Brad Pitt's Fight Club Jacket Was the Movie's Only Redeemable Character
To begin, I should tell you that this story contains two confessions. Here is the first: I have no idea when the last time I saw Fight Club was, but it may well have been 20 years
Even if I've rewatched it since then, it has been a long, long while since my last viewing. But in 1999, or possibly in 2001 or 2002, I thought Fight Club was so fucking awesome. I never actually unpacked its deeply problematic message, because I was a teenage idiot. But I did gaze upon its supposed hero, Tyler Durden, played by the imitable Brad Pitt. I admired his
Brad Pitt and Edward Norton in Fight Club.
But despite its supposed message, my main takeaway from Fight Club was Tyler Durden’s leather jacket, an almost-impressive instance of spectacularly missing the point. So here's that by-now-obvious second confession: Reader, I bought the jacket. Not the actual jacket, of course, but an approximation thereof, obtained after hours upon hours spent searching on eBay. "Fight Club jacket," as a search term, was far more effective before the factories had a chance to produce knock-off versions based on the movie itself.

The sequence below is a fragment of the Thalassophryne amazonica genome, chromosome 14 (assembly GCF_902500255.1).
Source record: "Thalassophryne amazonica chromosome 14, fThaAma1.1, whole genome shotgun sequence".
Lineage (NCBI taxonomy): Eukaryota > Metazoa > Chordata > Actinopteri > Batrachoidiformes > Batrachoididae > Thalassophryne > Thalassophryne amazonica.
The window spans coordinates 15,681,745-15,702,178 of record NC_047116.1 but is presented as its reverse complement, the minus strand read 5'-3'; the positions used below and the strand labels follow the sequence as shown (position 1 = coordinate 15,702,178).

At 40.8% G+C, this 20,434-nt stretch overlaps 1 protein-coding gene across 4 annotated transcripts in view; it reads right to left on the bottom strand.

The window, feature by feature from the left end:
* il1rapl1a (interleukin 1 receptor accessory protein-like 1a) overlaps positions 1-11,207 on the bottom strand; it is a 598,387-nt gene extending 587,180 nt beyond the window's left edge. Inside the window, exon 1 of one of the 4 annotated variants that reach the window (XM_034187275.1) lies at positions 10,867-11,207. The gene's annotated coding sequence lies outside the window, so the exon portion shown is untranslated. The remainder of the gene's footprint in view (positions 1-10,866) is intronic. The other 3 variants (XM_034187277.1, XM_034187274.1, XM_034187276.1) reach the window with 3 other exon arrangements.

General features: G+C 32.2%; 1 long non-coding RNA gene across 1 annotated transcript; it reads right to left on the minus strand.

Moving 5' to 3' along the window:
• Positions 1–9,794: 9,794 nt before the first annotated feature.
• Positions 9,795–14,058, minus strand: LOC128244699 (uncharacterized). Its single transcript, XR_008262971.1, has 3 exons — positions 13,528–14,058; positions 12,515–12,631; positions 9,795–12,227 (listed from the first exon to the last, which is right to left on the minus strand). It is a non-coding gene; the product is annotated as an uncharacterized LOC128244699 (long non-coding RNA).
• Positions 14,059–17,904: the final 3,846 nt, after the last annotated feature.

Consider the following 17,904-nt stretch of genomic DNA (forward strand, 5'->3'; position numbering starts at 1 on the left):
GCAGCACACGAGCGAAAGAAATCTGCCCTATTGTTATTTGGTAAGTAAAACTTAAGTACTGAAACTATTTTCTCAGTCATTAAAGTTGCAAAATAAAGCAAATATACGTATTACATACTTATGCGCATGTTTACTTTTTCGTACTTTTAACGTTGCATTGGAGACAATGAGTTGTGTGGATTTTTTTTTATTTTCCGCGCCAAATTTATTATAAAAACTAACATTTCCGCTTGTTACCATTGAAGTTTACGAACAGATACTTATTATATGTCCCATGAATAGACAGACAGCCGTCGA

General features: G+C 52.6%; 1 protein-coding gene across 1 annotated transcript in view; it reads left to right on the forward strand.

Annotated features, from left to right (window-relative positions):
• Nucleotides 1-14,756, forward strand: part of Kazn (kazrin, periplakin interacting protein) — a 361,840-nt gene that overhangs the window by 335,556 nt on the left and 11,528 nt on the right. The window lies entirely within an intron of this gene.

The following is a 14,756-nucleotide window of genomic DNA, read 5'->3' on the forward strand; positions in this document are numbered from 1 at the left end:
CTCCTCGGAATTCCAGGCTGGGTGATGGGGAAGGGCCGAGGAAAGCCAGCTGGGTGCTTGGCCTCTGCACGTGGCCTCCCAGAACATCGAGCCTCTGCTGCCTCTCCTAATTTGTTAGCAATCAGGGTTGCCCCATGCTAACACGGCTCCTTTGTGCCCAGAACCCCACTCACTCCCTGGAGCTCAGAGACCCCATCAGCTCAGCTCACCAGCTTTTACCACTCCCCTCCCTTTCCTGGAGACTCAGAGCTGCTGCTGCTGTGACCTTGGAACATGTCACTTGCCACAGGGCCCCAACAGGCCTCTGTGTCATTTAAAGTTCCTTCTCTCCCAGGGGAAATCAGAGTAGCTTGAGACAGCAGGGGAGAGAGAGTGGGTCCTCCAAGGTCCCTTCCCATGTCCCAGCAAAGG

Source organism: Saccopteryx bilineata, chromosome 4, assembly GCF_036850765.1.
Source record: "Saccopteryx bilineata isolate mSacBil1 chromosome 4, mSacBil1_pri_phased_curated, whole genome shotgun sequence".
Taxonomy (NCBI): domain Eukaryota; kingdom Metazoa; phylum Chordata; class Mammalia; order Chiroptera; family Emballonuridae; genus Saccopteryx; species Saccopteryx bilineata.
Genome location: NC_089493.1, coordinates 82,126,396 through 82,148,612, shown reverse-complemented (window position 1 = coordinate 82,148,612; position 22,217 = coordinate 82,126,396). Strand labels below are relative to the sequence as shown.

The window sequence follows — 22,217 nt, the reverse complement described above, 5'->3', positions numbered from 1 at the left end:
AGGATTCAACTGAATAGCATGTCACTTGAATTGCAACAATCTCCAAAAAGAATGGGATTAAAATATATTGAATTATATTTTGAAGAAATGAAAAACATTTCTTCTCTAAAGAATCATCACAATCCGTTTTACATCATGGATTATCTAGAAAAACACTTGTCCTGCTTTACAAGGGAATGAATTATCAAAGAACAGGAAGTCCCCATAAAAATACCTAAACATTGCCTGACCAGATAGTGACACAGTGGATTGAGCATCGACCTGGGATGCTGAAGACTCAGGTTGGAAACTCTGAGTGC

Instead of a knock-off, I bought a rusty-brown vintage piece with an exaggerated collar—on-point; very Durden—and flapped, gusseted chest and hip pockets that weren't true to the costume design but really drove home the feel of the thing. The leather was kind of crappy, but serviceable. It kind of
Tyler Durden: bad politics, good jacket.
Because while Fight Club's toxic version of masculinity has never seemed more ridiculous—and thank god for that—the jacket still looks cool. That late-'60s/early-'70s vibe continues to rings true in men's style in 2019, whether you're looking to Gucci's tendency for maximalism or simply the reappearance of pleats, camp-collar shirts, and higher-rise jeans.
This story originally appeared on Esquire.com. Minor edits have been made by the Esquiremag.ph editors.